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Warren Buffet doesn’t make an investment without one. Pilots don’t take a plane up without one. Yet many people are very reluctant to use the simple tool know as the checklist. Especially, it seems, in healthcare.
The checklist was developed by the U.S. Air Force decades ago to help pilots deal with the increasing complexities of aircraft. It began as a simple pre-flight walk around the plane and instrument check, a routine that private pilots do to this day. [See Checklist mentality… it’s a good thing from the Air Force Safety Center.]
Now hospitals are adopting checklists for many purposes, including surgery, where a simple 90 second checklist has cut the rate of fatalities dramatically. However, it is not exactly a welcomed addition. Acclaimed surgeon and writer Atul Gawande, who developed one checklist which cut surgical deaths nearly in half, surveyed staff at eight hospitals to get their impressions of the checklist. In his book, “The Checklist Manifesto,” he noted that 20 percent were absolutely opposed to it, claiming it was hard to use and wouldn’t improve safety.
However, when he asked how many would want the list used if they were undergoing surgery, a total of 93 percent said “yes.”
Another checklist, used in ICU’s in Michigan, decreased infections by 66 percent in three months and saved an estimated 1,500 lives over an 18 month period.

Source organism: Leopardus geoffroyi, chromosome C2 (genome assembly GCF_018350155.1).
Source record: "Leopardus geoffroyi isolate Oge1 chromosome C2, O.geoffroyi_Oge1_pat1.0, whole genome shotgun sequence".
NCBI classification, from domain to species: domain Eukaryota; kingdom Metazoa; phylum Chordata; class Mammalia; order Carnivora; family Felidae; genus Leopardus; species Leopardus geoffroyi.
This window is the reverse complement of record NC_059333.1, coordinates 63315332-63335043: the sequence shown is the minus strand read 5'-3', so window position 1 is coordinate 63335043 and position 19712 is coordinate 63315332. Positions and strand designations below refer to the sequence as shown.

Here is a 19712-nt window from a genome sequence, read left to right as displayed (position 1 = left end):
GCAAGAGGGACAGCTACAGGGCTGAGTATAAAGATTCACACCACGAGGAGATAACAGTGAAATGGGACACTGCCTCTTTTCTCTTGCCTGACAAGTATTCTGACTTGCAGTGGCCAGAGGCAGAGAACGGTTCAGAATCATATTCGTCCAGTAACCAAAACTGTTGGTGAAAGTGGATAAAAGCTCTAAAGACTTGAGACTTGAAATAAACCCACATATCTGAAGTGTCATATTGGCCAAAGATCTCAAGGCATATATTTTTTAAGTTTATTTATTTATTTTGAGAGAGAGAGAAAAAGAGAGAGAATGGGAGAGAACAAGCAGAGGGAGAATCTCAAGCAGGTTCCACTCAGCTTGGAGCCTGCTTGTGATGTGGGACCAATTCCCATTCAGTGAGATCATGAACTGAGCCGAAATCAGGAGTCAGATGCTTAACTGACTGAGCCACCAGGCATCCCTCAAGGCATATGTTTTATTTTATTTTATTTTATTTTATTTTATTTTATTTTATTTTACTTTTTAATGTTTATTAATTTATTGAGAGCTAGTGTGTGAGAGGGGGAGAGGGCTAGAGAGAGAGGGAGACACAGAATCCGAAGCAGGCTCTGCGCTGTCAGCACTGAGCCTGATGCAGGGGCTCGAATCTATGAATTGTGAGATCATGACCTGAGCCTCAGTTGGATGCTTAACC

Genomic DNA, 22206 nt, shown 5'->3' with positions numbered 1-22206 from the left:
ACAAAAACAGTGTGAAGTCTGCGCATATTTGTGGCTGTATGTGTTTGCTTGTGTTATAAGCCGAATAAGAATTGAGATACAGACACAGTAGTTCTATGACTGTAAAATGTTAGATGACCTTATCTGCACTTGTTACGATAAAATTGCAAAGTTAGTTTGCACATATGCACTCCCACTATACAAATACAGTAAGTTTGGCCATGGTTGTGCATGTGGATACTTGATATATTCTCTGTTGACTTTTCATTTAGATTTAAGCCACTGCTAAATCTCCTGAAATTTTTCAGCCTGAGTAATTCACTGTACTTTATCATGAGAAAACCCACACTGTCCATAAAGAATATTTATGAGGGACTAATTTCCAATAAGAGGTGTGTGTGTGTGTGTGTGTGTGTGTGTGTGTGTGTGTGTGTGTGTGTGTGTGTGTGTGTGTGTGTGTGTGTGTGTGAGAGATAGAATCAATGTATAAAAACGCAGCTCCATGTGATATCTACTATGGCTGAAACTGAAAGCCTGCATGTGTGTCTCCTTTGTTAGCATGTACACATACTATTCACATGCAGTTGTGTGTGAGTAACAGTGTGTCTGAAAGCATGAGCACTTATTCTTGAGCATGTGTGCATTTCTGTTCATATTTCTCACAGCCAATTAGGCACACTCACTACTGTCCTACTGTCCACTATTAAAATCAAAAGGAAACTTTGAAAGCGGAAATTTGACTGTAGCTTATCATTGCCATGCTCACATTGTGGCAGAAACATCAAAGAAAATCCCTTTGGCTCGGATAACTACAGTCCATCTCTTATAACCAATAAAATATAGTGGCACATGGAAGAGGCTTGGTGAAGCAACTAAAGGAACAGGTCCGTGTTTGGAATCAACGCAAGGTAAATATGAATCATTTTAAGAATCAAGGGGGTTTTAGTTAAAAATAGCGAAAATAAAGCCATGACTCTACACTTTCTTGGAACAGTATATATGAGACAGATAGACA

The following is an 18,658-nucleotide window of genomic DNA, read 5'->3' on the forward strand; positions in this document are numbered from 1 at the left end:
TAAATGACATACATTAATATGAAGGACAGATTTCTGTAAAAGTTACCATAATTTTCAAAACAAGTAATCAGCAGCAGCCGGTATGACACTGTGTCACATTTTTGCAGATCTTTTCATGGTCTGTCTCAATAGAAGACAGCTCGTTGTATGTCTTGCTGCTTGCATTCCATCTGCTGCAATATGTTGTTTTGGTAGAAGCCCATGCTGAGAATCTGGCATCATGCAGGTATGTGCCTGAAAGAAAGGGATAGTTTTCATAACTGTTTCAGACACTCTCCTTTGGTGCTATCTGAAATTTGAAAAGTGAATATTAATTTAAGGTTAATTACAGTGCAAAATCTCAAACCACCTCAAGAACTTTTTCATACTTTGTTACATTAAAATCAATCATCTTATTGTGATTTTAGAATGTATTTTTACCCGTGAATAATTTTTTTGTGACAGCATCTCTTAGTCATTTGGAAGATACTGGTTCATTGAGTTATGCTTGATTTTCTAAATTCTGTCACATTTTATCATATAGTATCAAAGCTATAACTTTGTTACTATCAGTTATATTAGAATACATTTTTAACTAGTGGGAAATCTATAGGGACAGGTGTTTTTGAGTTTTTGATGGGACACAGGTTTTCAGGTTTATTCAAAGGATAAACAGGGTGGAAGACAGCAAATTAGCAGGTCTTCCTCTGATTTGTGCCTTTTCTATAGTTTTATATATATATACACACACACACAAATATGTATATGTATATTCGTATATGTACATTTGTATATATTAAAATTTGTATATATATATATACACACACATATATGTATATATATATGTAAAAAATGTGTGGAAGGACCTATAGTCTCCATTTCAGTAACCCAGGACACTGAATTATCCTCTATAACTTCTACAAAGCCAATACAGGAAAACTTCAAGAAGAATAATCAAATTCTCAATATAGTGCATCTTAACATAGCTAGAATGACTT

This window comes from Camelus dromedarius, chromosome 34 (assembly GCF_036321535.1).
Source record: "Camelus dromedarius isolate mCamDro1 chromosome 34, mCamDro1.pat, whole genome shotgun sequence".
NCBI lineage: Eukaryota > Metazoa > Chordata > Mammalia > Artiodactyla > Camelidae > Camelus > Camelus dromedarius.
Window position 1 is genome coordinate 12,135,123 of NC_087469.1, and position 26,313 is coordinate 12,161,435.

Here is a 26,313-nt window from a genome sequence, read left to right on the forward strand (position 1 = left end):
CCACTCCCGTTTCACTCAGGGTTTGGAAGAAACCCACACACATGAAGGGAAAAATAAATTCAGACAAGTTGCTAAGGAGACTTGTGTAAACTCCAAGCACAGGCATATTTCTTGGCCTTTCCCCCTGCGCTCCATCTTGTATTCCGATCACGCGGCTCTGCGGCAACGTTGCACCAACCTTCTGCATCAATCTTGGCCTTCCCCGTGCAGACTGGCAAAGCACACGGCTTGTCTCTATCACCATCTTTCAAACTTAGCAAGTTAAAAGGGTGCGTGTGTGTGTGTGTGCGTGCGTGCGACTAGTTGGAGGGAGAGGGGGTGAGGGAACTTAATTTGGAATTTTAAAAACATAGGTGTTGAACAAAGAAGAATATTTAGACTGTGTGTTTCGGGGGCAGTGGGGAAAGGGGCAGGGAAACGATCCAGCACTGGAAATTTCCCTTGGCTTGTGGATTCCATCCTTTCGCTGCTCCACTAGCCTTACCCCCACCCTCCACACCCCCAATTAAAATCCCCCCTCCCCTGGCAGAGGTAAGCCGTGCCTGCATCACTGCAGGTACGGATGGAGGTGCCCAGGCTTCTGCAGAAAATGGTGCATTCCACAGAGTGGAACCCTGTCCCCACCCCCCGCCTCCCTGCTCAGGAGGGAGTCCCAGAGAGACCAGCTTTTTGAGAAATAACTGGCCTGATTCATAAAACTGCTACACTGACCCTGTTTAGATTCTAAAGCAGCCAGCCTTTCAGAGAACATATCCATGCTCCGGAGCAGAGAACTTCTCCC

So why is there such reluctance to use this simple tool to deal with anever more complex world? Perhaps because we don’t like to admit we need a “crutch.” Giving in to the checklist is an acknowledgement that our brains aren’t capable of handling the complexity. Even it if means placing other lives in danger.
Yet it appears that our brains can handle the complex stuff, even with the proliferation of information and technology surrounding us. New stuff is usually pretty interesting. Learning it and using it forces us to focus very sharply. It’s the simple stuff that trips us up.
Checklists are used in the commercial and industrial sectors to save time and money. They can save lives as well.
Recently on the TeleTracking Blog we suggested a checklist that nurses can use to improve patient flow, even without capacity management automation. We hope it will be used to make their jobs a bit less chaotic and their patients a little happier. Look at it, improve it and send your suggestions back to us.
Don’t hate the checklist. It’s a cheap and simple way to institutionalize “best practices” and reduce the errors that make us all human.